Time for a Technology Detox?
A technology cleanse means you unplug for a short time with longer-term benefits for your relationships. But be warned: As with any other diet, it isn't easy.
When you're out to dinner, does your BlackBerry occupy a seat at the table? Does your spouse ever check email before saying "good morning" to the kids? Does your son sleep with his laptop? It may be time for a technology cleanse. For all our constant connectivity, our electronic devices often keep us apart. Texting causes misunderstandings. Facebook makes us jealous. Television makes us too lazy or tired or distracted for sex. (Don't believe me? A few years ago, an Italian study showed that couples who have a TV in the bedroom have sex half as often as those who do not.)
The ability to speak clearly, succinctly, and powerfully is easier than you think
The ability to communicate effectively can make or break a person's assessment of your intelligence, competence, and authenticity.
Antimicrobial resistance is growing worldwide, rendering many "work horse" medicines ineffective. Without intervention, drug-resistant pathogens could lead to millions of deaths by 2050. Thankfully, companies like Pfizer are taking action.
- Antimicrobial-resistant pathogens are one of the largest threats to global health today.
- As we get older, our immune systems age, increasing our risk of life threatening infections. Without reliable antibiotics, life expectancy could decline for the first time in modern history.
- If antibiotics become ineffective, common infections could result in hospitalization or even death. Life-saving interventions like cancer treatments and organ transplantation would become more difficult, more often resulting in death. Routine procedures would become hard to perform.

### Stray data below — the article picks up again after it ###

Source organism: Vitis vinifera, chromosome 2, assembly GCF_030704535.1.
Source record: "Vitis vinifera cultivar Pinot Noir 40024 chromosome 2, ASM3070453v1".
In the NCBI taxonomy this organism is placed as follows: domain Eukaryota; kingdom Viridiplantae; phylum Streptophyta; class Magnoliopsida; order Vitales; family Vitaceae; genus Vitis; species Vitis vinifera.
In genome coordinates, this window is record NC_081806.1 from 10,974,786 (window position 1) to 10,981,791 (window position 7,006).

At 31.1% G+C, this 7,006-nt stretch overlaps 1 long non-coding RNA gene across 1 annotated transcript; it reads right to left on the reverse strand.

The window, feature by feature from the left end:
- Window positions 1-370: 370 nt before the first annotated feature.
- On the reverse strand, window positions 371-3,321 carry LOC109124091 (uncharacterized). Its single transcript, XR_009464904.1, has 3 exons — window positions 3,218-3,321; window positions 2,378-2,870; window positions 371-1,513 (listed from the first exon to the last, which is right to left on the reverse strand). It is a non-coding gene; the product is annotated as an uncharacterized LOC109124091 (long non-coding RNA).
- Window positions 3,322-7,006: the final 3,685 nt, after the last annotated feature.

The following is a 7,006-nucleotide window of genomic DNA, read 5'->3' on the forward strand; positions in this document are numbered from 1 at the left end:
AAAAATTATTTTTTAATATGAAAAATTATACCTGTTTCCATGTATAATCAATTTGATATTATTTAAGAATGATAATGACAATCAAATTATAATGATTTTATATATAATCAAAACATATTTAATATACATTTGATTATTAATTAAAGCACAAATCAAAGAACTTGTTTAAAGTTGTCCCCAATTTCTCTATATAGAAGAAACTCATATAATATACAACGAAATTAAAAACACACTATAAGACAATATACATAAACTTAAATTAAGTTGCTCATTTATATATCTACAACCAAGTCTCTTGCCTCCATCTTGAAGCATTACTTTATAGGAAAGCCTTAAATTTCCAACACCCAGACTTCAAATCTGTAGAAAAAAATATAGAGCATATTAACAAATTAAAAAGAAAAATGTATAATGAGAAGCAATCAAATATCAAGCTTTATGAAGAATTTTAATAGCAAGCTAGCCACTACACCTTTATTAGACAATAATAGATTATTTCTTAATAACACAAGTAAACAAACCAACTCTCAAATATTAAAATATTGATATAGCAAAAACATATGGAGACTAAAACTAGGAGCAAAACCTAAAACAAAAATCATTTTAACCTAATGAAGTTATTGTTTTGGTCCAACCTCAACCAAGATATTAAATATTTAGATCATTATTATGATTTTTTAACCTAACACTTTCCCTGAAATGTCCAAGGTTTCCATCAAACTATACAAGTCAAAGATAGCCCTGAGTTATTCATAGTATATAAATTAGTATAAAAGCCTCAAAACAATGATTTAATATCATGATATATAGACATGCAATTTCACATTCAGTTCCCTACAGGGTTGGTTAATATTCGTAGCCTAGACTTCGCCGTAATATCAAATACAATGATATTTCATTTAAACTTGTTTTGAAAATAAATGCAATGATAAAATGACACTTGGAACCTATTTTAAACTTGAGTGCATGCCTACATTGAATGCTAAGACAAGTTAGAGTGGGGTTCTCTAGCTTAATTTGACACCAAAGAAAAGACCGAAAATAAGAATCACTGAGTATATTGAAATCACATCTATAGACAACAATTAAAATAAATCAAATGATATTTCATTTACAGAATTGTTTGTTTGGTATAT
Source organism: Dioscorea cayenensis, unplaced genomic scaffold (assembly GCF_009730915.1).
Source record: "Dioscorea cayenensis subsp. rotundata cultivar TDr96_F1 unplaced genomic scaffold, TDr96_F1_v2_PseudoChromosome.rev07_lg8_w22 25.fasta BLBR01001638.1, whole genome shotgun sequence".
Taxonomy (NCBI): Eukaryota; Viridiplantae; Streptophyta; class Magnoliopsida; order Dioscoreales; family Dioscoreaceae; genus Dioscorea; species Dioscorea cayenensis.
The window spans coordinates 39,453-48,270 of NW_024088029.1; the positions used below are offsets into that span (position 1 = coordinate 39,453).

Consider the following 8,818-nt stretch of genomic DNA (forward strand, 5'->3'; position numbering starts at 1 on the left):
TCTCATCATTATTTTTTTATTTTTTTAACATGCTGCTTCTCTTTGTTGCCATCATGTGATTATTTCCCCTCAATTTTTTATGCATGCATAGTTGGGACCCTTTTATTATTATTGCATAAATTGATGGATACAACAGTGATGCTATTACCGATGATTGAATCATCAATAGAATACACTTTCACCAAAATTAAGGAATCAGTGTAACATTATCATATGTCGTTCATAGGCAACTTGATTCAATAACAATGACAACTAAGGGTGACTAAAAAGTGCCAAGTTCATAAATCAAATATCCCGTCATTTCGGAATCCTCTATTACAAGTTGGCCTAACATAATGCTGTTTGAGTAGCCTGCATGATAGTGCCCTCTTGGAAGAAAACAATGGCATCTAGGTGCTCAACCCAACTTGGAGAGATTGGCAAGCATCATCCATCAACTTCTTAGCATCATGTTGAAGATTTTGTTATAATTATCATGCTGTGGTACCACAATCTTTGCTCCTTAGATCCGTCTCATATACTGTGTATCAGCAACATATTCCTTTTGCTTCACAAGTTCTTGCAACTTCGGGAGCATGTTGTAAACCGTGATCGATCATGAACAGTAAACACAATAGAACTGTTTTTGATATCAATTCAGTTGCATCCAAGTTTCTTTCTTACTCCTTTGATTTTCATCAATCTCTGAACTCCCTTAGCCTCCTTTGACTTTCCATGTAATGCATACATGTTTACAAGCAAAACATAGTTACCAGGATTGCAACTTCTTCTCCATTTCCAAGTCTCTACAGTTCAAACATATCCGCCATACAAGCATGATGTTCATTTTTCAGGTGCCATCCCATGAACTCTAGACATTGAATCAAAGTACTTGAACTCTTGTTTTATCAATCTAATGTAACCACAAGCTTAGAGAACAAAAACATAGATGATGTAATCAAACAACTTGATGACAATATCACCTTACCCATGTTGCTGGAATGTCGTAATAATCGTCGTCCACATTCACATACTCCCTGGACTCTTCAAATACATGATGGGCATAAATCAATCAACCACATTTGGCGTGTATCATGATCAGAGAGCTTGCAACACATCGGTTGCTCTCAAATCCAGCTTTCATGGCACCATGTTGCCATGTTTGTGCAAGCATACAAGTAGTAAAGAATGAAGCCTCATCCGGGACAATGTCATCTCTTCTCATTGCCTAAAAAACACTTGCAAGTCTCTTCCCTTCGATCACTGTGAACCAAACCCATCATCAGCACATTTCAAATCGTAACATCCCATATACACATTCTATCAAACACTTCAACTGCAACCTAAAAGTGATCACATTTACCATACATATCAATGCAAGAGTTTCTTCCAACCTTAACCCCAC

- Without intervention, resistant pathogens could result in 10 million annual deaths by 2050.
- By taking a multi-faceted approach—inclusive of adherence to good stewardship, surveillance and responsible manufacturing practices, as well as an emphasis on prevention and treatment—companies like Pfizer are fighting to help curb the spread.
Journalism got a big wake up call in 2016. Can we be optimistic about the future of media?
- "[T]o have a democracy that thrives and actually that manages to stay alive at all, you need regular citizens being able to get good, solid information," says Craig Newmark.
- The only constructive way to deal with fake news? Support trustworthy media. In 2018, Newmark was announced as a major donor of two new media organizations, The City, which will report on New York City-area stories which may have otherwise gone unreported, and The Markup, which will report on technology.
- Greater transparency of fact-checking within media organizations could help confront and correct fake news. Organizations already exist to make media more trustworthy — are we using them? There's The Trust Project, International Fact-Checkers Network, and Tech & Check.
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